Wednesday, February 12, 2014

My Dewey

He slept in his usual spot last night - at the top of the stairs up against the wall, on his back.  I must have checked on him a thousand times.  As I sit and write this now, he is right by my side.  He knows I know,  and all he is trying to do is comfort me and all I am trying to do is comfort him.  I love to stroke his velvety belly, freshly shaved from the ultrasound that sealed his fate.  When I stop petting, he gives me the nudge - his nose to my hand.  He doesn't want me to stop.  I cry.  He just stares at me.  I cry some more. He must be so tired and so hungry.

All he can "eat" is peanut butter.  I give him a finger full every few hours.  The tumor is blocking the path from his stomach to his small intestines.  Almost nothing can get through.  I can't bring myself to give him his meds this morning.  The pills don't go down easily, and he clenches his jaw when I try to pry it open.  No more today.  Only peanut butter licks.

Few things perk him up now.  The crinkle of a food wrapper will get his attention for a moment, but he won't move to investigate further.  He only moves if I move.  And I don't want to make him move, so I've been trying to sit still.  His eyes light up if I ask "Where's the kitty?"  But he doesn't patrol the house to find the kitty anymore.  He just looks around checks to see if I move, then drops his head back to the ground.

I reached out to Dewey's breeder last night to give her the news.  I was surprised to hear that 1 of his 11 litter mates just died a few months ago of lymphoma.  And his mother, Valy, died of lymphoma at age 7. Dewey just turned 8.  He looked just like his mother.  His dad, Obi, lived to be 13.  We declined any further diagnostics on the tumor to spare him the procedures that would likely be painful and uncomfortable and have little or no upside as his prognosis even with the most aggressive treatment was likely a year or less.  And since he can't eat, he would have to be on supportive care in other day or so.  Also his tumor looked like it was starting to ulcerate, which means he's at a risk for perforation, hemorrhage, and possibly a very sudden and painful death.  Not on my watch.

Today is his last day with us.  I wanted him to have one last "normal" day.  I didn't want his last day to be 7 hours away from home, 2 very long car rides (he hates the car) and strange sounds, smells, dogs and the like.  So Dash will get to torture him for one more day.  The kids and I will just snuggle with him all day.  He'll get to sit in the snow and cool off his belly for one more day.  Maybe he'll even bark at the mailman. I'm so grateful to have this day to say goodbye.  I realize many don't get this opportunity.  Today is just as much for me as it is for him.  I hope he doesn't suffer too much in the few hours he has left.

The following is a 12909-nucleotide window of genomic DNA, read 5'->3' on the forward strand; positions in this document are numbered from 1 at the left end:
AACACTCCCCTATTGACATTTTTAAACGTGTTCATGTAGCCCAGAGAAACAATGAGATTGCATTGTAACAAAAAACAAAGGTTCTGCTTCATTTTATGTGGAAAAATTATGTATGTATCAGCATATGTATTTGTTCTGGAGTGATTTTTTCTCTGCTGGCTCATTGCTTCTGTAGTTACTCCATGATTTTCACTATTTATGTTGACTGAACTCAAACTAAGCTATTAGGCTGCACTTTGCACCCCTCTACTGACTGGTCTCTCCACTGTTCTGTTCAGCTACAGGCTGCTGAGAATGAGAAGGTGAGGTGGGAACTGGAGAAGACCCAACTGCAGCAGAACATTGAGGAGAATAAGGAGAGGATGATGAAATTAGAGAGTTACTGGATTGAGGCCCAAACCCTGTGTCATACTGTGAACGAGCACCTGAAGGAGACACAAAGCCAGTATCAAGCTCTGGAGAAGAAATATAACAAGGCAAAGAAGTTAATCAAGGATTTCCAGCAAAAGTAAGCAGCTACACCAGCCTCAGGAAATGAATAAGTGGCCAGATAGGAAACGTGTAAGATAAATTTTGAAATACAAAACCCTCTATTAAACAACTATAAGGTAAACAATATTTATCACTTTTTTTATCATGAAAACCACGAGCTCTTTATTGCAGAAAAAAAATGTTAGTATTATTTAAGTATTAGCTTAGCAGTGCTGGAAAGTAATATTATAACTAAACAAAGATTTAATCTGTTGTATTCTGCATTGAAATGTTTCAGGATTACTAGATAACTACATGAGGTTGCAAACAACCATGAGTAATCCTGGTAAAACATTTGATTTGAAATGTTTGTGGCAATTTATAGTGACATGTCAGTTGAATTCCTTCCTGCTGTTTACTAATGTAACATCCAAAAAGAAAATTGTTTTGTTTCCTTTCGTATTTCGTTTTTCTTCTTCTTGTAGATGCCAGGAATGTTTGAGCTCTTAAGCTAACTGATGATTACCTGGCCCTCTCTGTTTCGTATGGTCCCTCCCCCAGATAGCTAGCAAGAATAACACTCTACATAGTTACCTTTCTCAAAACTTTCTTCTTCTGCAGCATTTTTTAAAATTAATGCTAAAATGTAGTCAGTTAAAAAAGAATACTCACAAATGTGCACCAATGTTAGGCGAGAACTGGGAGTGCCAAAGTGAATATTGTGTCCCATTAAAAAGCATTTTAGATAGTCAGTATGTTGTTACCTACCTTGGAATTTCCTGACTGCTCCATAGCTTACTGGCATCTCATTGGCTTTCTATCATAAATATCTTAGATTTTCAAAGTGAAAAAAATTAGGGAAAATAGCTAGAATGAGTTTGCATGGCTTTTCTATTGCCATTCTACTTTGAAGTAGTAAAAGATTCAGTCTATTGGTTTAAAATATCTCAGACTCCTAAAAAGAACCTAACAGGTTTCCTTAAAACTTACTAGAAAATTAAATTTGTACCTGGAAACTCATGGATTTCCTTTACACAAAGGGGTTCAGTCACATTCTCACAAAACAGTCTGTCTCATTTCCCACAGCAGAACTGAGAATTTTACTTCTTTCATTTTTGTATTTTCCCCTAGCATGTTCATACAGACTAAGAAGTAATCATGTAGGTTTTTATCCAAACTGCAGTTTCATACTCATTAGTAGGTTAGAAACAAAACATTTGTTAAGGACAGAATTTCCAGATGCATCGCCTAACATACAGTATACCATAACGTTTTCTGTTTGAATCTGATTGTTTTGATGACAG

I have never witnessed the euthanasia of any of my pets before.  I have had several "put down"  Cats and dogs.  I will be there holding his giant paw later today, stroking his velvety belly, kissing his cheek.  He's done so much for me and my family.  It's the least I can do for him.

We love you Dewey.  You'll find your kitty up there.  I promise.


  1. Thinking of you guys today. What a Lucky Dewey!

  2. I'm so sorry. There's no pain like this pain. The love of a dog or cat is so unconditional and they hold a high place in the family for the genuine gifts of joy and love. I wish I could help make it better. I will keep all of you in my thoughts and prayers today and tonight. Love and hugs... Wendy Eastburn-Teal

  3. This was a beautifully written piece about your very loved Dewey. It was so touching and you can tell how much love you have for him just by reading the words on the screen. I hope you can find comfort through your happy memories and family during this difficult time.